Manufacturing still backbone of the economy
Nothing demonstrates the striking power shift between China and the United Kingdom more than the planned investment by China into a high-speed railway and nuclear power station in the UK, deals clinched during President Xi Jinping’s recent state visit.
While the UK’s industrial advantages have declined, China’s have grown. Branded the “world’s factory”, China is the only country that boasts all the industrial categories as classified by theUnitedNations. Aside from advantages in traditional labor-intensive manufacturing and consumer goods, China has also gained an upper hand in equipment manufacturing, in which its output now accounts for one-third of the world’s total, 2.5 times that of Germany, which ranks second. All this has laid a solid foundation for China’s ascension to become the world’s second-largest economy.
However, there are also pressures threatening China’s role as “world’s workshop”. Such pressures are not just from pure economic factors such as soaring labor costs, but also from the fact that the market value of domestic electronics giants with numerous patents and annual profits of billions of yuan is lower than that of some loss-suffering enterprises whose market value is only based on speculative concepts.
Such concerns are aggravated by the fact that a number of domestic manufactures have shifted their business to real estate and capital operations and there is declining enthusiasm among university students to study science and technology majors.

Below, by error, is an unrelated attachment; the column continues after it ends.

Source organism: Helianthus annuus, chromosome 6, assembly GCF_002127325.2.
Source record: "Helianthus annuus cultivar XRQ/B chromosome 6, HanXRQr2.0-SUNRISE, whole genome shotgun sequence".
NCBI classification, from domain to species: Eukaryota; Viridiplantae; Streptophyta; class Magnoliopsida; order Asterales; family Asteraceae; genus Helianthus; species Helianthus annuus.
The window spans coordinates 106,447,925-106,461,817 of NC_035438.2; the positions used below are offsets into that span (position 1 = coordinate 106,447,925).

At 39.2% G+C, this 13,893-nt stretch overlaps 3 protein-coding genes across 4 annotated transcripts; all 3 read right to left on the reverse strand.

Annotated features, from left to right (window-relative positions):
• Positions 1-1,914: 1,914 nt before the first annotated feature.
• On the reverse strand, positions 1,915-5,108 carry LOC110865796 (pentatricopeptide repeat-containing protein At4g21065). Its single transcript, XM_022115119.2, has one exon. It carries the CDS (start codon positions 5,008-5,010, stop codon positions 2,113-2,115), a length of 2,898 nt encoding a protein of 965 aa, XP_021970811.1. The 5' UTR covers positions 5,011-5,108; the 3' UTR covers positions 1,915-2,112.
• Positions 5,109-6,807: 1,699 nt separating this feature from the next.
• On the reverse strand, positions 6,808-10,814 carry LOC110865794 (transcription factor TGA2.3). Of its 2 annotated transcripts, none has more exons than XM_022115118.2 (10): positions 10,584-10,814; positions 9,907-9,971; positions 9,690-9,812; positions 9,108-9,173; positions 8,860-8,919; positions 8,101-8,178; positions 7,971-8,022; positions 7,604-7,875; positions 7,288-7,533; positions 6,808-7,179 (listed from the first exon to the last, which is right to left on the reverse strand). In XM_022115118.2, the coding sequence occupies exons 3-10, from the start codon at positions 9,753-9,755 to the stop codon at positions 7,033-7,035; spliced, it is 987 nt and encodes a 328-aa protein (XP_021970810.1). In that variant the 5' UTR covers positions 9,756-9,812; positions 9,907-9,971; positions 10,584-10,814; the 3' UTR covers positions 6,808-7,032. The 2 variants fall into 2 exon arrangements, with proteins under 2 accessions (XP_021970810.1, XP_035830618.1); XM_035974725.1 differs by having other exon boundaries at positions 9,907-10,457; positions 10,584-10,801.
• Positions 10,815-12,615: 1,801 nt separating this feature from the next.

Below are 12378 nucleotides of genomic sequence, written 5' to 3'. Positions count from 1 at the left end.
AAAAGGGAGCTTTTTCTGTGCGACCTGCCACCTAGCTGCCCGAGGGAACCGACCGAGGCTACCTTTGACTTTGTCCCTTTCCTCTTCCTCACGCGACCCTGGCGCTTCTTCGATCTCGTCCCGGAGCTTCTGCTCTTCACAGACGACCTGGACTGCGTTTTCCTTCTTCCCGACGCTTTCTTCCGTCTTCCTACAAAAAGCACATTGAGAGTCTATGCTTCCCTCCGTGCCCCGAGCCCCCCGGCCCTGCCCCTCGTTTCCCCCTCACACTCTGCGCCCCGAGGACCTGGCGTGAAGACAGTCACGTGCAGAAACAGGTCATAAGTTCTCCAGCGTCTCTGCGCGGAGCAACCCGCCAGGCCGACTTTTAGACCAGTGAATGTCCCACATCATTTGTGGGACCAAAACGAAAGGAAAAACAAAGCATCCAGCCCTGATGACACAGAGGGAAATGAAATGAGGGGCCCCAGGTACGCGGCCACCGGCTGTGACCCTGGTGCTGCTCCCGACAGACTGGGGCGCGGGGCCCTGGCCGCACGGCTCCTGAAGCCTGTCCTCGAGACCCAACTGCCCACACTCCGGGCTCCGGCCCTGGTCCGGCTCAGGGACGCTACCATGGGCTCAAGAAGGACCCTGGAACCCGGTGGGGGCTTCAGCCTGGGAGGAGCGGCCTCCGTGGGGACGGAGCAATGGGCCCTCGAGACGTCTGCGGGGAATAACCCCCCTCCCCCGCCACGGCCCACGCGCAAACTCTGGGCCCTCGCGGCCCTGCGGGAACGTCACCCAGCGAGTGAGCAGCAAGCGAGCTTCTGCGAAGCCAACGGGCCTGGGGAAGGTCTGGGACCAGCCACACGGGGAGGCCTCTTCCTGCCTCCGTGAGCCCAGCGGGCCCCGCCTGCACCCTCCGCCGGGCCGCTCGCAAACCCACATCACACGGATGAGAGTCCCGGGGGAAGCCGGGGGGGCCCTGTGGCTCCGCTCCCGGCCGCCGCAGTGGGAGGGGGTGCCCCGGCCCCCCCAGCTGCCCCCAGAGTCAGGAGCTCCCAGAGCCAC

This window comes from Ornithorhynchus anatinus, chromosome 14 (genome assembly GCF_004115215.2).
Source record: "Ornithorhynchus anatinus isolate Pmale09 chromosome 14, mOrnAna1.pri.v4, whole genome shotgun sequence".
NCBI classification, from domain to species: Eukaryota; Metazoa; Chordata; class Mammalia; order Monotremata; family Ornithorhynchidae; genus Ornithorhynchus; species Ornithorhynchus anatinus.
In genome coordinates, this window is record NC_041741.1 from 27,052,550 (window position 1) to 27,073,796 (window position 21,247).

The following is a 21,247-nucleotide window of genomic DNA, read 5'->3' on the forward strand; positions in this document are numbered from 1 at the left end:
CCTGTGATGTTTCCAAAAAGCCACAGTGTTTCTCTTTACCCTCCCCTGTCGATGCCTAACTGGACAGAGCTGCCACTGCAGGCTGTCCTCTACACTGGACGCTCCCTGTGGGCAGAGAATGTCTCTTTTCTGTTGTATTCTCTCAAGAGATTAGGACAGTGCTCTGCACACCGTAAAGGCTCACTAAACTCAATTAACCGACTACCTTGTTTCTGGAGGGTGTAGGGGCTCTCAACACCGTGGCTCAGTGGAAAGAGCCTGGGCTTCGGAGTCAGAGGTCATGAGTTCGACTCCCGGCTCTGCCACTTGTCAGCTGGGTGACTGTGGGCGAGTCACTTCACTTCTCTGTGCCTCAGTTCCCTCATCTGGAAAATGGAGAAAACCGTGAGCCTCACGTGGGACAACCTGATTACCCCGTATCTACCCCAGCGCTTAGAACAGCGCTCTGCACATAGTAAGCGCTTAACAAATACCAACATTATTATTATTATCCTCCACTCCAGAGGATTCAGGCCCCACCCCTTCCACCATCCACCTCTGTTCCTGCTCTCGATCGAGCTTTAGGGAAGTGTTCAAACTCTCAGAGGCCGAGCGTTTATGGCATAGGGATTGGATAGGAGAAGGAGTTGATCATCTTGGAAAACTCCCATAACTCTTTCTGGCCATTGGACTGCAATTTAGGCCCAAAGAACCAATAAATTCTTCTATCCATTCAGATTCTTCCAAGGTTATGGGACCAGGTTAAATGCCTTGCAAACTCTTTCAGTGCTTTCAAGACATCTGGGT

However, manufacturing is the country’s economic backbone and more importance should be paid to consolidating it as the foundation of the domestic manufacturing sector.
It should be noted that a big country’s sustainable economic development can only be built on industrialization, because the modern service sector, which provides the majority of people with decent incomes and employment opportunities, is also built on the foundation of modern manufacturing. This is true
Review of 5-year plan
not only for developing countries but also developed countries and economies.
If China’s aim in the past was how to economically catch up with and surpass developed countries, then its current aim should be how to prevent itself from being overtaken.
Is China’s manufacturing sector able and determined to pursue further development and prevent itself from being overtaken by its counterparts in the rest of the world? The answer is yes. A series of emerging trends, from intensified efforts to try new business models and open new markets by some domestic manufacturers to the exploration of the “Internet plus” model, show the foresight and adaptability of domestic producers. In 2014 alone, a total of 53,140 scientific and technological fruits were registered in China and applications were filed for more than 1.3 million patents. Meanwhile, China’s R&D input was 2.09 percent of its gross domestic product that year. The proportion was even higher among such manufacturing giants as TCL.
What China now lacks is not excellent and hardworking technicians and scientists, nor entrepreneurs with a strong market vision and the courage to withstand pressure, nor enthusiastic investors and capital. What it lacks is equitable evaluation of its manufacturers and positive incentives.
It is hoped that the 13th Five-Year Plan (2016-20) can give the domestic manufacturing sector a deserved status and the capital market reasonably evaluates enterprises.